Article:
retail news in context, analysis with attitude

Business Week reports that despite the fact that retailers have spent years of effort and millions of dollars to convince the US Congress to legislate against what they believe are extravagant and outrageous interchange fees on credit card transactions, they seem to be getting relatively little traction.

In part, it is because the Congress and the Obama administration have been preoccupied with other issues, such as health care and other finance-oriented legislation that seem to have become greater priorities. In addition, the card companies have been doing their own lobbying, arguing that any legislation would restrict their ability to offer credit card services during a time when credit already is tight.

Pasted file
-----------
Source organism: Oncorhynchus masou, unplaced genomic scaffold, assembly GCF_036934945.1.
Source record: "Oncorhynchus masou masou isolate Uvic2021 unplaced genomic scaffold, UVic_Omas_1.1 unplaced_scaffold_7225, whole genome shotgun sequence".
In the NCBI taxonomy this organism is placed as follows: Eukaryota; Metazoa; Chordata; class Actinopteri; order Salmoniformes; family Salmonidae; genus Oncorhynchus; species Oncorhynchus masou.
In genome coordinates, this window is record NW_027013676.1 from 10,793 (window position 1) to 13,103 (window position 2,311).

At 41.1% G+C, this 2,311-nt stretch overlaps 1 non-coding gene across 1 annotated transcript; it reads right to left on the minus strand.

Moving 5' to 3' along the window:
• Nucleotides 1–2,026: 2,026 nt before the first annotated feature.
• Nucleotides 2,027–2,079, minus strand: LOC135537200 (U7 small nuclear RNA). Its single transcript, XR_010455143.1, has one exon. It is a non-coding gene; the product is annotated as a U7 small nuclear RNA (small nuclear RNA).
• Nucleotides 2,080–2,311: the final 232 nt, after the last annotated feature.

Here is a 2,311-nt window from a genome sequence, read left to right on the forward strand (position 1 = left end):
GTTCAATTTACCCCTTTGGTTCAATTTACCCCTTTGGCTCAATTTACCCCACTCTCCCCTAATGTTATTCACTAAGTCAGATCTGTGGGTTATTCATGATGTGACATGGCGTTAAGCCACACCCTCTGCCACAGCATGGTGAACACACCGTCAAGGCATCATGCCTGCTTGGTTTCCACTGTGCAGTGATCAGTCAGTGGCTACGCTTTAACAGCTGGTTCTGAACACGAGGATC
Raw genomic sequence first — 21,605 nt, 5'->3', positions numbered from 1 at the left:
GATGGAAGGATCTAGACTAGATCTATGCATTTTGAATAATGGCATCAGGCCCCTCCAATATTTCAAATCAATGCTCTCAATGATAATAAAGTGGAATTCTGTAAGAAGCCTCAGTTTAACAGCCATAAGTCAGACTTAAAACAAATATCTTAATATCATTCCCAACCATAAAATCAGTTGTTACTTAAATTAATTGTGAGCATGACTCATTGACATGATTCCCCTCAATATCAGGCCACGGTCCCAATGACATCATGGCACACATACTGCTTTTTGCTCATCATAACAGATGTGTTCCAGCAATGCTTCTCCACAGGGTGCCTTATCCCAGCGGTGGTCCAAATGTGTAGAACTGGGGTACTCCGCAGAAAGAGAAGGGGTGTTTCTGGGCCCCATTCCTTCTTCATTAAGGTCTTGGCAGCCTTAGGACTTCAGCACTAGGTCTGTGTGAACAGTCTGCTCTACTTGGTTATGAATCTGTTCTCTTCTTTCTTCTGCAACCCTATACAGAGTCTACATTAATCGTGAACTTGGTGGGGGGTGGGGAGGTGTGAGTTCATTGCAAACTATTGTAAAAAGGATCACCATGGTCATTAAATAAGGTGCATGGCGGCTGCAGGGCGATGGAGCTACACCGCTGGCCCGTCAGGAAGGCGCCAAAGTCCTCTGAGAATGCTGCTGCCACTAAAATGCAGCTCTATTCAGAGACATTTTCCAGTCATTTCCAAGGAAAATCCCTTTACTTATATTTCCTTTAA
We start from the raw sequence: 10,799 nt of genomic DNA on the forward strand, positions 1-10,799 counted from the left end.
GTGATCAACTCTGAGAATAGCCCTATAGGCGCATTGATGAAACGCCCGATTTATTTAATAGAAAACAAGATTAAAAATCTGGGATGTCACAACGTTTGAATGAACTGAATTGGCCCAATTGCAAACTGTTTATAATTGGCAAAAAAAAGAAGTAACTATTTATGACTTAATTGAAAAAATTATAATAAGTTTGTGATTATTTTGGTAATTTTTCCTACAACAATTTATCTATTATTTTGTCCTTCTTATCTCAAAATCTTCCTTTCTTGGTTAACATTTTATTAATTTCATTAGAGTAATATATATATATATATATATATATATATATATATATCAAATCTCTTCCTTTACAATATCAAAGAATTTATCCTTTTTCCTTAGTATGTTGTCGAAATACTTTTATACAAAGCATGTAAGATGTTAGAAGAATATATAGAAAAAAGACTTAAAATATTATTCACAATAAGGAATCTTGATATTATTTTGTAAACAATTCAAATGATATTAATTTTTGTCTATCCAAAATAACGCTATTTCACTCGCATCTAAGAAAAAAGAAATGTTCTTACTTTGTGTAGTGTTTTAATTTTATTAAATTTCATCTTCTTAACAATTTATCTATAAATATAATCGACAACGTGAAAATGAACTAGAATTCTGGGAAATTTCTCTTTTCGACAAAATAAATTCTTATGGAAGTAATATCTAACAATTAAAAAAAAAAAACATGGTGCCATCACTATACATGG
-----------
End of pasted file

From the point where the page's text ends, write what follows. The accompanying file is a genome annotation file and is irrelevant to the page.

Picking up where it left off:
KC's View:
I’m not buying the credit card companies’ argument at all. They are gouging consumers and using retailers to do it.

What I don;t understand is why Congress and the Obama administration don’t move this up the priority list. Seems like a fairly easy and logical win - for consumers, at least, who also happen to be voters - at a time when they could use one.

But I suppose that politics make everything difficult. (How’s that for a pithy and revelatory observation...?)